Port Watch: Quiet, Quieter, Quietest
By Tom Marian, Buffalo Marine Service, Inc.
As a year of superlatives nears its end, it is apropos that the second-to-last month of the year chalked up another superlative or two. Unfortunately, those results were negative rather than positive. Specifically, the cumulative vessel arrival numbers for the state’s ports were not at their lowest but were lower by more than 7% over the last month. Surprisingly, despite this second-biggest arrival decline for the year, Texas’ overall arrival numbers actually improved from 4.7% in the red to 4.6% off of 2019’s pace. Things were just as quiet on the inland transportation front, as reflected in 9.5% fewer brownwater moves across the Houston Ship Channel over the course of the last month. This particular mode of transportation remains 4.6 behind last year’s count and reflects the malaise that has descended on the tank barge business.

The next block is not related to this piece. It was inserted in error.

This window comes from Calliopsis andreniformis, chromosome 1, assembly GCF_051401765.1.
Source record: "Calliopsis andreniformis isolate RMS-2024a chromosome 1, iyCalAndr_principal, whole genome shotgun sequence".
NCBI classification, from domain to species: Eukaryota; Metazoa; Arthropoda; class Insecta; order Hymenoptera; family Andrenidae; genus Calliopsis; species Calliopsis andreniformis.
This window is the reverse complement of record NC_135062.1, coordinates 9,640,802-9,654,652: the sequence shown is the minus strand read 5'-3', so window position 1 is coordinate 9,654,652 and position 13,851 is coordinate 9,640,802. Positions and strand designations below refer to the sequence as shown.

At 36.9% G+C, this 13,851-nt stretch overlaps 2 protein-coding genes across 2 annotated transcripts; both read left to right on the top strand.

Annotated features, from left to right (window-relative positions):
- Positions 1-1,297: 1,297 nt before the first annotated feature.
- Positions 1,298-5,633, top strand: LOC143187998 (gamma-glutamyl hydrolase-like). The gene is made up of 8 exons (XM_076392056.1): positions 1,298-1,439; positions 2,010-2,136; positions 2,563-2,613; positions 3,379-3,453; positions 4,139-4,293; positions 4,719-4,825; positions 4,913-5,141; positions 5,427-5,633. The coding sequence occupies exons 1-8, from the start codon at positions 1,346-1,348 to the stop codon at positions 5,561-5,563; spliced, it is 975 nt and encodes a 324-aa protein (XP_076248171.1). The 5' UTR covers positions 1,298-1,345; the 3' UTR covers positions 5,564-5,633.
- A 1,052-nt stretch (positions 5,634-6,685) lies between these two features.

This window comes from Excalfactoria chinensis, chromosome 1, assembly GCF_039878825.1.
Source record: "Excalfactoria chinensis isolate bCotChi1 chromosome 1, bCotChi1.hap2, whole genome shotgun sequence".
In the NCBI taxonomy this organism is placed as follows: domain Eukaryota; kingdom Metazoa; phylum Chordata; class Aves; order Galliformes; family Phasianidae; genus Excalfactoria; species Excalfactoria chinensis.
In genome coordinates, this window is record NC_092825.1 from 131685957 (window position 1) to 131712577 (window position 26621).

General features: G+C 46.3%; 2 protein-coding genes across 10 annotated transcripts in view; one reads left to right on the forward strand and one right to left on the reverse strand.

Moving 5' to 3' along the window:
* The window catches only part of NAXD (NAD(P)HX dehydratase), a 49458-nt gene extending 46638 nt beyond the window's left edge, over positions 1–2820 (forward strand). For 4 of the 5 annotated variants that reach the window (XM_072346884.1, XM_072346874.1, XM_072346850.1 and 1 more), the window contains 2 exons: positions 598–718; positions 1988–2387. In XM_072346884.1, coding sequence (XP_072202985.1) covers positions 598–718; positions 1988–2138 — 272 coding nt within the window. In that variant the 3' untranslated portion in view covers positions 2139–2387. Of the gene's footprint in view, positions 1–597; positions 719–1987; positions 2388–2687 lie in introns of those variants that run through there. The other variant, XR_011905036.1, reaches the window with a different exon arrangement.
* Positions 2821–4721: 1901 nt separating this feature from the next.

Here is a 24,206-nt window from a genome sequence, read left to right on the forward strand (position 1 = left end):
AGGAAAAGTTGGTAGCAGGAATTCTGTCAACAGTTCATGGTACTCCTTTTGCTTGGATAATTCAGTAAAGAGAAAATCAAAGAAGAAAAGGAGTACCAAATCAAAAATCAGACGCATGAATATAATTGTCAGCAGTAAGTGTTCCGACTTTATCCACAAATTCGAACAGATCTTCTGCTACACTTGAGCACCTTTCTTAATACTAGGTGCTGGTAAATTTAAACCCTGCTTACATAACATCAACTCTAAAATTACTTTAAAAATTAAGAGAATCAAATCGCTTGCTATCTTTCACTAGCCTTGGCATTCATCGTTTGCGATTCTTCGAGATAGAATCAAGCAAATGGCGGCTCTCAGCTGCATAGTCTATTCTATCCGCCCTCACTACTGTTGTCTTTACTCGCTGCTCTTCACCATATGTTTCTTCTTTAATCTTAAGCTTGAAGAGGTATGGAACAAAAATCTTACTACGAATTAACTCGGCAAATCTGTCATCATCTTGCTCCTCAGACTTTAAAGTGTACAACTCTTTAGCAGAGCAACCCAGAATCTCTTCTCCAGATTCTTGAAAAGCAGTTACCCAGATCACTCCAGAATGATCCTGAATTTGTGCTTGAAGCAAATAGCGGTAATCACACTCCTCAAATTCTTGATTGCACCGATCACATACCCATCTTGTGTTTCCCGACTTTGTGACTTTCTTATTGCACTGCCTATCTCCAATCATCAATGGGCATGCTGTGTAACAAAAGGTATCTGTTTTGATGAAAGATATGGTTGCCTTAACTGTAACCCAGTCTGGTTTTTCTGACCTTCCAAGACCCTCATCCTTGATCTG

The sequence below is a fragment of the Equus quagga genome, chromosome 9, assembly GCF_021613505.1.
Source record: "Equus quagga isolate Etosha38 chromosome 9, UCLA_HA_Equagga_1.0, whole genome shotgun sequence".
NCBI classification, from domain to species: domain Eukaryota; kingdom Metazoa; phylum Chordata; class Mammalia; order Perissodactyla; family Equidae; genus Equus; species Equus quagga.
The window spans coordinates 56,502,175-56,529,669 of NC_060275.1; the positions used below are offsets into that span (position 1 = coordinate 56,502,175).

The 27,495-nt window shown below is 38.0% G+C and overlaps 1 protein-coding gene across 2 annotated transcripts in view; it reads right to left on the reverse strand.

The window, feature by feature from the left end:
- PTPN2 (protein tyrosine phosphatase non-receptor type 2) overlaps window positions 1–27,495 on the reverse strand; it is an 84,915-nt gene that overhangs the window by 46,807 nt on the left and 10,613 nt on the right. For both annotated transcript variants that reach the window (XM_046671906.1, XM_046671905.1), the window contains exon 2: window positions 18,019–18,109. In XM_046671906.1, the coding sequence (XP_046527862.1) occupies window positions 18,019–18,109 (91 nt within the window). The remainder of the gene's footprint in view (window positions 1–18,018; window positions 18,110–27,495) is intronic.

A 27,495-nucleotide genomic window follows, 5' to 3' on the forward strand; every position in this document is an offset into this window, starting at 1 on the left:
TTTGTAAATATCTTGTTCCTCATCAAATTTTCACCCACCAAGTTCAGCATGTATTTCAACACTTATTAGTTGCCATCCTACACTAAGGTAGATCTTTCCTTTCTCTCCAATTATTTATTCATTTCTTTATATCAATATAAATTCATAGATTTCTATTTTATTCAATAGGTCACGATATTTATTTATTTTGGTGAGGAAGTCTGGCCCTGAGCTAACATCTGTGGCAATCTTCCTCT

The port of Sabine registered the fewest number of bluewater arrivals this year which translated into a plunge of 19.2% in the last month. Its year-to-date performance is a tad better at minus 13%. Sabine’s historic mainstay has been tankers and chemical tank vessels followed by LPG carriers. While LPG transits have increased over the last year by 2%, chemical tanker arrivals have fallen by 20% for the year, and tankers have fallen further by nearly 22%. Sabine’s monthly performance leads the declines for all of the major Texas ports. Chemical tankers saw the lowest monthly count for the year; vehicle carrier arrivals are nearly half of that of 2019; and tankers, after posting its largest percentage jump in October, headed in the complete opposite direction with 29% fewer arrivals.